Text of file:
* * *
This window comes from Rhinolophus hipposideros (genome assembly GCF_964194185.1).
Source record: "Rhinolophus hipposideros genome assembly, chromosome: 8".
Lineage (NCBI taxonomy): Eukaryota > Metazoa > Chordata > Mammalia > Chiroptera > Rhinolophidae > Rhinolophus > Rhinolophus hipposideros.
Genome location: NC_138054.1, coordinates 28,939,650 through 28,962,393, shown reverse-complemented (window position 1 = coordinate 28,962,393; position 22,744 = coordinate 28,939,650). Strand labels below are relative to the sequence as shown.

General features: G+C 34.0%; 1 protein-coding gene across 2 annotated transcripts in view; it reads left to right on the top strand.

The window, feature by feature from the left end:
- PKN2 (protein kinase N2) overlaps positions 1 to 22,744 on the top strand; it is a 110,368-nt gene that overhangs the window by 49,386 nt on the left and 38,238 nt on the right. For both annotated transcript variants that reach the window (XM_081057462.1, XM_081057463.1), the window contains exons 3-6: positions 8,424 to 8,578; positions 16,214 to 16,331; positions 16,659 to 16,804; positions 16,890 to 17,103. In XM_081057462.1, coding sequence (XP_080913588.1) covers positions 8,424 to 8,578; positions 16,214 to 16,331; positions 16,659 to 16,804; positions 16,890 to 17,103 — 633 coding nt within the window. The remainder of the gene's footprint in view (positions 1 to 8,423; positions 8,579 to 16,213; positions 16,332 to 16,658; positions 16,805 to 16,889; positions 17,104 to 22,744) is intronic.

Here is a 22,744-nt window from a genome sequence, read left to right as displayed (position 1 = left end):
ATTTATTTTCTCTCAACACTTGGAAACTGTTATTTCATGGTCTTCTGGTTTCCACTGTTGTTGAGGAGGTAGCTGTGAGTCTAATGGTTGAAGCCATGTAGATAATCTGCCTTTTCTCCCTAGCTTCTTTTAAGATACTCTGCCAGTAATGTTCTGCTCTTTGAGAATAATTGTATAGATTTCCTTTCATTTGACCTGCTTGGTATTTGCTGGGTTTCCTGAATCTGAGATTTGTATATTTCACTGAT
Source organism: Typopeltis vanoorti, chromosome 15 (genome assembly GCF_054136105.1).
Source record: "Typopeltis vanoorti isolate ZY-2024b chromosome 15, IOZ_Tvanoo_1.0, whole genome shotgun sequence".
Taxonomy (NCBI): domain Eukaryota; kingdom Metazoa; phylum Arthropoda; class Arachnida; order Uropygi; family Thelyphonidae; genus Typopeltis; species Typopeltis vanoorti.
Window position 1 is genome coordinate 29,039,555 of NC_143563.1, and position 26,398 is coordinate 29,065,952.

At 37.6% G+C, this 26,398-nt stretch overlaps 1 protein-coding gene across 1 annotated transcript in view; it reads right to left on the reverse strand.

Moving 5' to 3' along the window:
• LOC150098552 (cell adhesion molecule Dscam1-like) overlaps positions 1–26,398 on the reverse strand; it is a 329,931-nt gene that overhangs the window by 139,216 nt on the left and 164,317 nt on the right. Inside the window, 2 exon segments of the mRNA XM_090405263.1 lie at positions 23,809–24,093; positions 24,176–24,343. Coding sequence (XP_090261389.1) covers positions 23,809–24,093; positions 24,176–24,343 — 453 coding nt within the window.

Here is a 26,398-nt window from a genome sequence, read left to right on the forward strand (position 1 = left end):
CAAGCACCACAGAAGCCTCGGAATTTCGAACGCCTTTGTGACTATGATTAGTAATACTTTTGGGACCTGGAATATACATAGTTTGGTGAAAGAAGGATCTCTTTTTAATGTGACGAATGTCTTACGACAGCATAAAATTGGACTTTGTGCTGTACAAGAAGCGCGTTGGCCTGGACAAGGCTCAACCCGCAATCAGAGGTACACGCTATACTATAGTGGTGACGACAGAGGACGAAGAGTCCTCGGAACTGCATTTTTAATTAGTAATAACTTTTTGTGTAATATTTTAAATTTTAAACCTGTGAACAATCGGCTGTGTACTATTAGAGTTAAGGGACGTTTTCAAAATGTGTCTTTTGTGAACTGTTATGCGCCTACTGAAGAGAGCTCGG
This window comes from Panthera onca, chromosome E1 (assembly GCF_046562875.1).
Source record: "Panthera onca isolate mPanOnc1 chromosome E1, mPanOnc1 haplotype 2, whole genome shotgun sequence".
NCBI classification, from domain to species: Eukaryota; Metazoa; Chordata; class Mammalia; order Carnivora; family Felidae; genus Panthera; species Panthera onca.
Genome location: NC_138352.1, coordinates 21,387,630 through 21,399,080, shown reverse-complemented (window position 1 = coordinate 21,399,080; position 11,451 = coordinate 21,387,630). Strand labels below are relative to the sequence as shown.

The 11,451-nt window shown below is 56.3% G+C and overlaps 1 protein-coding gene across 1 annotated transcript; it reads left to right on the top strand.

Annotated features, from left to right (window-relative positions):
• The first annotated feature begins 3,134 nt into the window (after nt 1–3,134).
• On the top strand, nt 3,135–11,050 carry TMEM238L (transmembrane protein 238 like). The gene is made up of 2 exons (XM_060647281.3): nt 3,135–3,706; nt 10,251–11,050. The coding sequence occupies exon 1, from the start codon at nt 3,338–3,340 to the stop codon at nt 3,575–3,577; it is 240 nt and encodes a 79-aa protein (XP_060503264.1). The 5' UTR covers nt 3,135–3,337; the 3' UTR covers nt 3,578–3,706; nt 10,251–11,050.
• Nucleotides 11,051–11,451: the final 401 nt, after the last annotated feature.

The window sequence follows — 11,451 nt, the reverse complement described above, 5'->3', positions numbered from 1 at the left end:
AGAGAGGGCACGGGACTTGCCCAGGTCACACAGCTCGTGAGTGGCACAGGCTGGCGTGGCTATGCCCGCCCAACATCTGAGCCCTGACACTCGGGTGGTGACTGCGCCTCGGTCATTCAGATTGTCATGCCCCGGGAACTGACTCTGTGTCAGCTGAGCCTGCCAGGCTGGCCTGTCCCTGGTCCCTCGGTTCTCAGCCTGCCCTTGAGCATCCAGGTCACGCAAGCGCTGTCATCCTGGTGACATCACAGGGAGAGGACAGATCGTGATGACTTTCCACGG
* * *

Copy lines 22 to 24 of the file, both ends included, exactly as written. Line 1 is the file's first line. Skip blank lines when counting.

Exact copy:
Genome location: NC_138352.1, coordinates 21,387,630 through 21,399,080, shown reverse-complemented (window position 1 = coordinate 21,399,080; position 11,451 = coordinate 21,387,630). Strand labels below are relative to the sequence as shown.

The 11,451-nt window shown below is 56.3% G+C and overlaps 1 protein-coding gene across 1 annotated transcript; it reads left to right on the top strand.

Annotated features, from left to right (window-relative positions):